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Author Topic: South Florida Anolis  (Read 2592 times)

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Offline Spaff

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South Florida Anolis
« on: August 07, 2013, 11:57:08 PM »
Here's a thread for the S. FL members...which species do you frequently encounter down there? Post pictures if you have them! I'm mostly talking about the invasives that have established themselves, but feel free to post any Anolis pictures you have.

Offline Rusty_Shackleford

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Re: South Florida Anolis
« Reply #1 on: August 08, 2013, 09:40:45 AM »
Zach, I see more of non native species than native species every day. Bahamian anoles, and Cuban tree frogs mostly. I do have an Anolis carolinensis that hangs out on our lanai occasionally. Every night around sundown there is a parade of Cuban tree frogs that come out from their hiding places underneath the roof tiles to march to the Palmetto trees. Sometimes they actually do play leap frog over one another. The native green tree frogs are pretty rare here. Perhaps they are more prevalent around undisturned wild areas.
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Offline Spaff

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Re: South Florida Anolis
« Reply #2 on: August 08, 2013, 10:28:02 AM »
Jon, thanks for your reply!

Thankfully, anoles are excellent niche partitioners. You see fewer Green Anoles likely because they've been driven into an arboreal lifestyle by the appearance of the other species. In the Bahamas or Cuba (don't remember which now), the Green Anoles evolved alongside Browns and others. The Browns were more adapted to the ground, whereas the Greens went into the trees and were successful. Others fit into the middle area between those two niches. In S. Florida, Bark Anoles (Anolis distichus) would most probably be found on tree trunks, taking advantage of the niche space between where Browns and Greens reside. Do you see many A. distichus? What about A. equestris? The A. equestris is the species that I could see do some real damage to the native Green Anoles since they will eat them.

Cuban Treefrogs are just bad. The niche partitioning in Anolis doesn't translate well to these tree frogs, and the reason you don't see as many Green Treefrogs is likely because they are outcompeted or possibly eaten(?). In my readings of Florida Invasive Biology, it does seem that wild areas have a greater native diversity. It seems that the invasives need disturbance to do their best.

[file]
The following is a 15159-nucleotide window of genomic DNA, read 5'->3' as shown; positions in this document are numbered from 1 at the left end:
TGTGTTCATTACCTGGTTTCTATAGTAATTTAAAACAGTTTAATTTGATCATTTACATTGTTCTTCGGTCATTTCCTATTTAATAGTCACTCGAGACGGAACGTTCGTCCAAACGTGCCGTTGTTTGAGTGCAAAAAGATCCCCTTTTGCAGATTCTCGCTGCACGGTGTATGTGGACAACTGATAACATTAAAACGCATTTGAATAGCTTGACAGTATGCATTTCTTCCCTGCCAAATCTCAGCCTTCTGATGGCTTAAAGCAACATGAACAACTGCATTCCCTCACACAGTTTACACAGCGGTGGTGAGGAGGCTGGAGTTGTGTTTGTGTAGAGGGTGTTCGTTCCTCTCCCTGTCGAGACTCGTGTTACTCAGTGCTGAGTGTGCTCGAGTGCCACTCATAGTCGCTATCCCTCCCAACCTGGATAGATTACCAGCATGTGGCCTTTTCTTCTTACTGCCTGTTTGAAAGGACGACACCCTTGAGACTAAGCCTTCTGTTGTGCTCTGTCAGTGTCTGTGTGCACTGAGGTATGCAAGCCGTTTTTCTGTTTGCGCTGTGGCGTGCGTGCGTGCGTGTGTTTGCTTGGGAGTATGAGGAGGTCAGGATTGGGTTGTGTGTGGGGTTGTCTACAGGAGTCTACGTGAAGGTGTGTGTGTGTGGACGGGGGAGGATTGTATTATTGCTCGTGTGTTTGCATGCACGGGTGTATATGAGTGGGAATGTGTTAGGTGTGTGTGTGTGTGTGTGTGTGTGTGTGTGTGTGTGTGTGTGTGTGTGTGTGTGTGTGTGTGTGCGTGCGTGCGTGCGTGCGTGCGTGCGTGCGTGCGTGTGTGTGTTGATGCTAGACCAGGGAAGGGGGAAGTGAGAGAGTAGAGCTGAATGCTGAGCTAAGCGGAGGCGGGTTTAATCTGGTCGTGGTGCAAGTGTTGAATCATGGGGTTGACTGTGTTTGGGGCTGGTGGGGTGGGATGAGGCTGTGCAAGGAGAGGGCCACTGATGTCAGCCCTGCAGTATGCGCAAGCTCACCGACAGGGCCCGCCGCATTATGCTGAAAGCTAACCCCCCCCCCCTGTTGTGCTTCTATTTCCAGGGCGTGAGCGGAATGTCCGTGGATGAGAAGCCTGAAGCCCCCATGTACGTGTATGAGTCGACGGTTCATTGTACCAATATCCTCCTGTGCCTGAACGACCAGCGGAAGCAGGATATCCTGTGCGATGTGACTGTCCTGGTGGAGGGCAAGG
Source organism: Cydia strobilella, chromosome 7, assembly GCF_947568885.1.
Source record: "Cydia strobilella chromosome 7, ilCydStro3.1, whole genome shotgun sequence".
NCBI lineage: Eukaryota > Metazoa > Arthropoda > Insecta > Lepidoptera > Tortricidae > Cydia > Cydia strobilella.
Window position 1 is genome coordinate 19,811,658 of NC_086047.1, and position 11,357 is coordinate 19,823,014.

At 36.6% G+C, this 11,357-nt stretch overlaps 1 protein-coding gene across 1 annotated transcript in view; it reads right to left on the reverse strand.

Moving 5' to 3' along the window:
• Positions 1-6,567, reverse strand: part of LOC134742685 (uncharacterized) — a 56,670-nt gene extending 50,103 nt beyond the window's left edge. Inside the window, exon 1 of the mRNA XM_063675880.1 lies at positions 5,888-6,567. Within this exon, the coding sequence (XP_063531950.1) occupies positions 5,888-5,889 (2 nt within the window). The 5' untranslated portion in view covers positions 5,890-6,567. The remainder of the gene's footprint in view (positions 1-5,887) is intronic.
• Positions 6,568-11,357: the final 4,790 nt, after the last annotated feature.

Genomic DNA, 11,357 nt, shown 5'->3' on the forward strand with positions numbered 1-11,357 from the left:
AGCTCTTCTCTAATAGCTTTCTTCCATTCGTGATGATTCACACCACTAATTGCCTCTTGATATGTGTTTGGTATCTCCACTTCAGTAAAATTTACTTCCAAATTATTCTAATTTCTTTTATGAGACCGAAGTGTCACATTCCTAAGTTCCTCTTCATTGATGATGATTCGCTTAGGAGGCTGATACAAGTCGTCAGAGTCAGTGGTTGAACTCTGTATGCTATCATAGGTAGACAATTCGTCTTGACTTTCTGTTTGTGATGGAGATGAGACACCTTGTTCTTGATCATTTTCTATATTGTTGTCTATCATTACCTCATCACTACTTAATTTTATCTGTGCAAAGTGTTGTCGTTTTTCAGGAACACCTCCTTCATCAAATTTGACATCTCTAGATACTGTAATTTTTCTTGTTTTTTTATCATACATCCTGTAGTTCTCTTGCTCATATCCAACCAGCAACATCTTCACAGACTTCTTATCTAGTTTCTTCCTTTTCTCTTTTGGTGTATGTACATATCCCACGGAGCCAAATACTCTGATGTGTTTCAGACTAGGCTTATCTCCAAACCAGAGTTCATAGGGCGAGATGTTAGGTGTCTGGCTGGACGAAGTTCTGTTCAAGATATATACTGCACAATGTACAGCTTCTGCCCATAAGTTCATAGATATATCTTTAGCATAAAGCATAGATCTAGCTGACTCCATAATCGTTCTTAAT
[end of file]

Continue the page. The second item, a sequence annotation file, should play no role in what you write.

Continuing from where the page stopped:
Offline Ed

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Re: South Florida Anolis
« Reply #3 on: August 08, 2013, 02:39:51 PM »
There is some good research that indicates that the niche that A. sagrei has a skewed predation rate on A. carolinensis juveniles which shifts the dynamics of the populations see for example http://link.springer.com/article/10.1007/s004420000414#page-1

This is important because hatchling A. carolinensis preferentially choose habitat close to the ground which is prime territory for brown anoles. The resulting increased predation on hatchling green anoles by brown anoles shifts recruitment and population stability against green anoles  (see http://www.faculty.biol.vt.edu/jenssen/pdfMS/1998_copeia_size_related_habitat_use.pdf for habitat preference of green anole hatchlings) even before we get into direct competition for resources.

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Offline markpulawski

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Re: South Florida Anolis
« Reply #4 on: October 15, 2013, 04:50:34 AM »
I wish I could identify all of the anoles I see running around, some look so different from one another I assume they are different species. I was talking to Dennis at Tropiflora one day about how I thought all of these non natives had pushed out the green anoles that are rarely seen around my house and his opinion was that they had not, he said the green natives occupy a different niche and are more arborial which is the reason they are seen less often. My cat loves to grab a couple of brown every time he goes out by the pool, it doesn't bother me as it seems there are an endless supply of them.

 

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